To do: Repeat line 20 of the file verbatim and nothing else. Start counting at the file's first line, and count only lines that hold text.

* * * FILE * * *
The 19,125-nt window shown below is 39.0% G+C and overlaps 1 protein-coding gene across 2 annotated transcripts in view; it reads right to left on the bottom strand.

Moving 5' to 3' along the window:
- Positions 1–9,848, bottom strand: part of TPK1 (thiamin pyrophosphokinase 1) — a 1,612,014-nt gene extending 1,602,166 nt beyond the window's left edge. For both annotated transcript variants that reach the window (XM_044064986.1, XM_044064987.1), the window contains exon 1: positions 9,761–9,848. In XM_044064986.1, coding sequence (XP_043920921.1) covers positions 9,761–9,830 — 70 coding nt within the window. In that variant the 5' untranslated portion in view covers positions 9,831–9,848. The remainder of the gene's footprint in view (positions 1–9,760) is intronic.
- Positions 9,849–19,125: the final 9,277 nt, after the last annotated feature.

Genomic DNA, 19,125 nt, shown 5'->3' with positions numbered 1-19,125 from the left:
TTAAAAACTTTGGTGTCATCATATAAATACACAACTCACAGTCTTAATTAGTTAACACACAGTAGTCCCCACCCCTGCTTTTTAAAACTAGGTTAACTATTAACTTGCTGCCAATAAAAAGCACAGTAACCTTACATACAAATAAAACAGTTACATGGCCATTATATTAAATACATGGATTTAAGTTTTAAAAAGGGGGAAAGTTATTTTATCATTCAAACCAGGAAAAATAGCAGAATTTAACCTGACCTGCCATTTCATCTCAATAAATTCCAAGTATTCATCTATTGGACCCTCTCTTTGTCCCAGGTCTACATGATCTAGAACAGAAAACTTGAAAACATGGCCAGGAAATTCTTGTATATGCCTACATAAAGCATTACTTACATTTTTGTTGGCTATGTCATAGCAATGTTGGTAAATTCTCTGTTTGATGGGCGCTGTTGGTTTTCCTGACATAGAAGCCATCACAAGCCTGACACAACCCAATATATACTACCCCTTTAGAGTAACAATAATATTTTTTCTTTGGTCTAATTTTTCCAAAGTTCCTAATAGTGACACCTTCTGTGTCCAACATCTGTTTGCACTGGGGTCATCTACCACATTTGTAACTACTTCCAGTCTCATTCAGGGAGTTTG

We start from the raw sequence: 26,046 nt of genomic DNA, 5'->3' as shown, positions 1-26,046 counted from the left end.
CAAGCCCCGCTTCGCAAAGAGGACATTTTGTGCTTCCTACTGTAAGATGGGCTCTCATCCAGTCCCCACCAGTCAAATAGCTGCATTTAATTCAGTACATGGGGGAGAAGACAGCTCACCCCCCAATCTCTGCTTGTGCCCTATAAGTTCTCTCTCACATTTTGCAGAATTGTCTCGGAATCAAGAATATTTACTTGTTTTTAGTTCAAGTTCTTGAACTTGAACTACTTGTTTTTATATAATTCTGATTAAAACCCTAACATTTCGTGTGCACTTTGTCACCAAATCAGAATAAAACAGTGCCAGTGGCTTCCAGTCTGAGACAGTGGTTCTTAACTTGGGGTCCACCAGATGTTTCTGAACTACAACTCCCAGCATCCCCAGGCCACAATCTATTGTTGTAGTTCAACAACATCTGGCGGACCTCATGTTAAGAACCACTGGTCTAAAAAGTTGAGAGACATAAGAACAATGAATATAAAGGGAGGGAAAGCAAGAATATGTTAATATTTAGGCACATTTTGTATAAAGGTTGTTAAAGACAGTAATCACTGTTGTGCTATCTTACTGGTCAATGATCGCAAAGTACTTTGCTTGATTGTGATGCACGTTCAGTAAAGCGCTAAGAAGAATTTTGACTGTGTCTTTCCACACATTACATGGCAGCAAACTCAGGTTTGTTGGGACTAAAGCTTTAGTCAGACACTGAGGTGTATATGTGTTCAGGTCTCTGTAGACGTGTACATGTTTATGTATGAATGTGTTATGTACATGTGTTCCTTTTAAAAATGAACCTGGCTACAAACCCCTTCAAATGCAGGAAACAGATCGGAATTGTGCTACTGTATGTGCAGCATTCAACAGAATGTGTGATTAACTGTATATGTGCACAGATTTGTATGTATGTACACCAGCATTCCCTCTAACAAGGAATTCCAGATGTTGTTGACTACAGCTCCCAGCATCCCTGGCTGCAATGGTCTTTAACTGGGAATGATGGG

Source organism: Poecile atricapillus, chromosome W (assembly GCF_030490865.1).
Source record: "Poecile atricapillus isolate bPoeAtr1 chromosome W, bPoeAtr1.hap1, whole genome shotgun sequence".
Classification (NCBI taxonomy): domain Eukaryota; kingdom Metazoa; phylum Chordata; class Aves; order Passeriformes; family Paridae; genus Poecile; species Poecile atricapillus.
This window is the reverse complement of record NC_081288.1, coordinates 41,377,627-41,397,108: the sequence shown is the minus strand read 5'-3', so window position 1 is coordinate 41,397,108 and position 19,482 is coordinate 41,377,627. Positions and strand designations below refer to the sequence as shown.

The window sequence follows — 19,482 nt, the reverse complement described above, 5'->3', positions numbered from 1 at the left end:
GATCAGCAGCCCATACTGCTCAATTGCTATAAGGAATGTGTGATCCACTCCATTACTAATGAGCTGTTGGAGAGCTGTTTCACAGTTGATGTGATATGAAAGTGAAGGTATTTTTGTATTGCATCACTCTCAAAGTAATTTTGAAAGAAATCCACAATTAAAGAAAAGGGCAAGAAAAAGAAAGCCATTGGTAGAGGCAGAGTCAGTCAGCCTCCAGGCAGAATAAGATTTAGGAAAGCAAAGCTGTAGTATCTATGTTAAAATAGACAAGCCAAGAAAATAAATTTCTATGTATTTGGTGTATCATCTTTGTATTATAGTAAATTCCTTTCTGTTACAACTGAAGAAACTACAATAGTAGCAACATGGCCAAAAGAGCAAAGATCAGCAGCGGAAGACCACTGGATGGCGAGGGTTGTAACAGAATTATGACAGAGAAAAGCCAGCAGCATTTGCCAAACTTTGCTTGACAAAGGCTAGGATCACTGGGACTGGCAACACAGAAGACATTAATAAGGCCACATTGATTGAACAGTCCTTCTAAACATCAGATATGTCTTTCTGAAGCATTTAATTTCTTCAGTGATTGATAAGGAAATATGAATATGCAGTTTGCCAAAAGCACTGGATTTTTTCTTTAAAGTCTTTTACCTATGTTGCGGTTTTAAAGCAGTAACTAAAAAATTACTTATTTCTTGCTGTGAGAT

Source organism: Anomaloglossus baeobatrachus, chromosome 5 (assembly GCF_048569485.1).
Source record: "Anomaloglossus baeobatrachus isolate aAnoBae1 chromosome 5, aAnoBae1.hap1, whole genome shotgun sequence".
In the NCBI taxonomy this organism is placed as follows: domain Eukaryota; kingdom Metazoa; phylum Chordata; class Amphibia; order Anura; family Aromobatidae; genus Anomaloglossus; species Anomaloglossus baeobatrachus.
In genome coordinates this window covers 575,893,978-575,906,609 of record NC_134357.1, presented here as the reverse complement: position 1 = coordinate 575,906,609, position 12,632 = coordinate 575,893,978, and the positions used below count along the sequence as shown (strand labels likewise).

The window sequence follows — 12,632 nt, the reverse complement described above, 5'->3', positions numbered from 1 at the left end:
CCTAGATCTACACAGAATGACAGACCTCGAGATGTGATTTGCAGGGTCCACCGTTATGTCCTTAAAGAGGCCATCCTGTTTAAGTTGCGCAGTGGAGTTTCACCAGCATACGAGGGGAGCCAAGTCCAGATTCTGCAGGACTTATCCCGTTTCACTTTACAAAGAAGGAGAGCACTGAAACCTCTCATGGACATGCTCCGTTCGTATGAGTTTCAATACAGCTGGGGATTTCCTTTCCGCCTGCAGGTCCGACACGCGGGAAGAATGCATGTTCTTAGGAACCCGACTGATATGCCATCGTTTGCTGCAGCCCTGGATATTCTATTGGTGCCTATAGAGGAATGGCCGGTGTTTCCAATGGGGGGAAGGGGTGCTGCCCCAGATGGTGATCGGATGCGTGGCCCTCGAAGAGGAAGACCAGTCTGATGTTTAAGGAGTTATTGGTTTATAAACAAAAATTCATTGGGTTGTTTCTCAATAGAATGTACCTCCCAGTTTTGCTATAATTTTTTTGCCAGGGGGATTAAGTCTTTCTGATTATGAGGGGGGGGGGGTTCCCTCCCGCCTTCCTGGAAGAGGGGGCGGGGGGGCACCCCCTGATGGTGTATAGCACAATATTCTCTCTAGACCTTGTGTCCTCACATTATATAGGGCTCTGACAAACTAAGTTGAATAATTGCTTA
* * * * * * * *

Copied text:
CCTAGATCTACACAGAATGACAGACCTCGAGATGTGATTTGCAGGGTCCACCGTTATGTCCTTAAAGAGGCCATCCTGTTTAAGTTGCGCAGTGGAGTTTCACCAGCATACGAGGGGAGCCAAGTCCAGATTCTGCAGGACTTATCCCGTTTCACTTTACAAAGAAGGAGAGCACTGAAACCTCTCATGGACATGCTCCGTTCGTATGAGTTTCAATACAGCTGGGGATTTCCTTTCCGCCTGCAGGTCCGACACGCGGGAAGAATGCATGTTCTTAGGAACCCGACTGATATGCCATCGTTTGCTGCAGCCCTGGATATTCTATTGGTGCCTATAGAGGAATGGCCGGTGTTTCCAATGGGGGGAAGGGGTGCTGCCCCAGATGGTGATCGGATGCGTGGCCCTCGAAGAGGAAGACCAGTCTGATGTTTAAGGAGTTATTGGTTTATAAACAAAAATTCATTGGGTTGTTTCTCAATAGAATGTACCTCCCAGTTTTGCTATAATTTTTTTGCCAGGGGGATTAAGTCTTTCTGATTATGAGGGGGGGGGGGTTCCCTCCCGCCTTCCTGGAAGAGGGGGCGGGGGGGCACCCCCTGATGGTGTATAGCACAATATTCTCTCTAGACCTTGTGTCCTCACATTATATAGGGCTCTGACAAACTAAGTTGAATAATTGCTTA